Foreign Direct Liability Claims in Sweden: Learning from Arica Victims KB v. Boliden Mineral AB?

in Nordic Journal of International Law
Restricted Access
Get Access to Full Text
Rent on DeepDyve

Have an Access Token?



Enter your access token to activate and access content online.

Please login and go to your personal user account to enter your access token.



Help

Have Institutional Access?



Access content through your institution. Any other coaching guidance?



Connect

On 12 September 2013 what may be the first foreign direct liability claim in Sweden was filed in the County Court of Skellefteå, a court action reflective of a growing wave of civil liability suits in European jurisdictions to hold transnational corporations accountable for human rights violations and environmental damages. This article examines the feasibility of foreign direct liability claims in Sweden, focusing on enabling conditions with regards to jurisdiction, collision rules and applicable law, substantial legal basis, procedural and practical circumstances, and the theories by which parent companies can be held liable for negligence in supervising acts of subsidiaries and contractors. It is demonstrated that foreign direct liability claims on environmental damage are indeed possible in Sweden, albeit with considerable constraints, primarily of a procedural and financial character. The conclusion provides some cautious remarks on the merits of the claim against Boliden and the reform options available to a Swedish government committed to improving the access to justice for victims of violations perpetuated by Swedish companies, their subsidiaries and contractors.

Foreign Direct Liability Claims in Sweden: Learning from Arica Victims KB v. Boliden Mineral AB?

in Nordic Journal of International Law

Sections

References

12

Andersonsupra note 2.

15

Josephsupra note 10.

21

Ennekingsupra note 2 p. 175.

26

J. Ebbesson‘Ansvar i Sverige för miljöskadlig verksamhet utomlands’Juridisk Tidskrift (2006–07) pp. 279–308.

27

Ennekingsupra note 2.

36

P. H. Lindblom‘The Growing Role of the Courts and the New Functions of Judicial Process – Fact or Flummery?’Scandinavian Studies in Law (2007) pp. 281–10. For example the Anti-Discrimination Act (2008:567) the first law to prohibit discrimination was passed only as an ECHR requirement.

44

Sandströmsupra note 42.

49

Sandströmsupra note 42.

50

Sjåfjellsupra note 23.

57

Wikholm and Hamzehsupra note 54. In contrast in Norway the Civil Disputes Act (act no. 90 of 17 June 2005) states (Section 4–3) that disputes in ‘international matters’ may only be brought before Norwegian courts when there is a “sufficiently strong connection to Norway”. According to some scholars this principle was applied in some cases even before the act was modified to its current form.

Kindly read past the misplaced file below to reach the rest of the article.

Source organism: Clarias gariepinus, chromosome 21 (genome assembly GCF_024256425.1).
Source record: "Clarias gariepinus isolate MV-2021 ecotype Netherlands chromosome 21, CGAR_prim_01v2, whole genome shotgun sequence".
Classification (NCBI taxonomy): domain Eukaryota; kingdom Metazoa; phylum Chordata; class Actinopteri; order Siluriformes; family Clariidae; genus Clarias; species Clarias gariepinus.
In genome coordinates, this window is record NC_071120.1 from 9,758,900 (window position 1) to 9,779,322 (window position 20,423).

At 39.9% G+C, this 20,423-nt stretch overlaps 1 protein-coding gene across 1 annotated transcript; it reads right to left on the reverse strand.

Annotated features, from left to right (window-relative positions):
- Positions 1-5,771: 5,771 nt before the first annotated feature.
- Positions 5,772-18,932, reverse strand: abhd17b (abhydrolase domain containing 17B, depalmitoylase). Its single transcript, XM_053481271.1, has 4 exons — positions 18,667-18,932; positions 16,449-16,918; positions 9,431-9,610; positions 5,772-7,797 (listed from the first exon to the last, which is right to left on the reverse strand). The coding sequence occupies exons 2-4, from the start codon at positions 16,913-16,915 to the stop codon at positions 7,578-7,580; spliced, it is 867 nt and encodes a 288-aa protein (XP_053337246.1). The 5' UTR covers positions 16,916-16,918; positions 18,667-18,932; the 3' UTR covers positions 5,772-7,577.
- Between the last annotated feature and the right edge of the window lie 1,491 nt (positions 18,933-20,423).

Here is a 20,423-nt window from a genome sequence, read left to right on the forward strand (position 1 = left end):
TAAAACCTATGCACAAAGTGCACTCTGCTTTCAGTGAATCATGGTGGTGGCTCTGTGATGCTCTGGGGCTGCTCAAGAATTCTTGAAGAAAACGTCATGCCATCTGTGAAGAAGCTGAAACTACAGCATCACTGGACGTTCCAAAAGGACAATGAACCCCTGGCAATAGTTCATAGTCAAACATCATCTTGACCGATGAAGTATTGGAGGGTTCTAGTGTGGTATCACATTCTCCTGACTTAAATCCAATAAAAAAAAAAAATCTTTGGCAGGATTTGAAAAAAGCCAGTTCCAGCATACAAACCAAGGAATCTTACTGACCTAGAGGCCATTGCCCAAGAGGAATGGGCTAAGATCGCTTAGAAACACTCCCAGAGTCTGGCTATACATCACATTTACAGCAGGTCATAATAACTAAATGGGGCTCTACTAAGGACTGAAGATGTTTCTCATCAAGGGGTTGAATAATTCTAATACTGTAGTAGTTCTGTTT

60

Bogdansupra note 55. It is common in Scandinavia to rely on analogies from existing legislation if no specific rules apply to a claim. See also Hellner supra note 28.

61

Wikholm and Hamzehsupra note 54 lists the following decisions by the Supreme Court: NJA 1981 p. 386 NJA 1988 p. 440 NJA 1998 p. 361 NJA 2004 p. 891.

63

In its decision NJA 1986p. 729 a Swedish citizen domiciled in England became co-defendant with two other Swedish defendants on the basis of a connection between the claims and a minor relation to Sweden. See Wikholm and Hamzeh supra note 54.

65

Bogdansupra note 58.

70

Bogdansupra note 58.

73

Bogdansupra note 55.

74

Ebbessonsupra note 26.

81

Hellnersupra note 75.

85

Mobergsupra note 48.

94

Government of Swedensupra note 90.

98

Ebbessonsupra note 26.

103

Hellner and Radetzkisupra note 77.

104

Lindblomsupra note 36.

105

Pålssonsupra note 62.

108

Amnesty International Swedensupra note 30.

109

Pålssonsupra note 62; furthermore according to RB 18:2–3 so-called ‘kvittning’ that each party covers own costs is applicable in a limited number of situations.

111

Pålssonsupra note 62.

113

Sjåfjellsupra note 23.

114

E. Strömbäck‘Personal Injury Compensation in Sweden Today’Scandinavian Law Journal (1999) pp. 431–452.

118

Lindblomsupra note 36.

124

Nordhsupra note 119.

125

Lindblomsupra note 123.

128

Lindblomsupra note 36.

129

Ebbessonsupra note 26 p. 309.

130

Saage-Masssupra note 71.

132

Swedish Ministry of Justicesupra note 126.

133

Andersonsupra note 89.

134

Ennekingsupra note 2.

136

Ennekingsupra note 2.

139

Government of Swedensupra note 126.

145

Ebbessonsupra note 26.

Information

Content Metrics

Content Metrics

All Time Past Year Past 30 Days
Abstract Views 23 23 9
Full Text Views 95 91 63
PDF Downloads 10 7 5
EPUB Downloads 0 0 0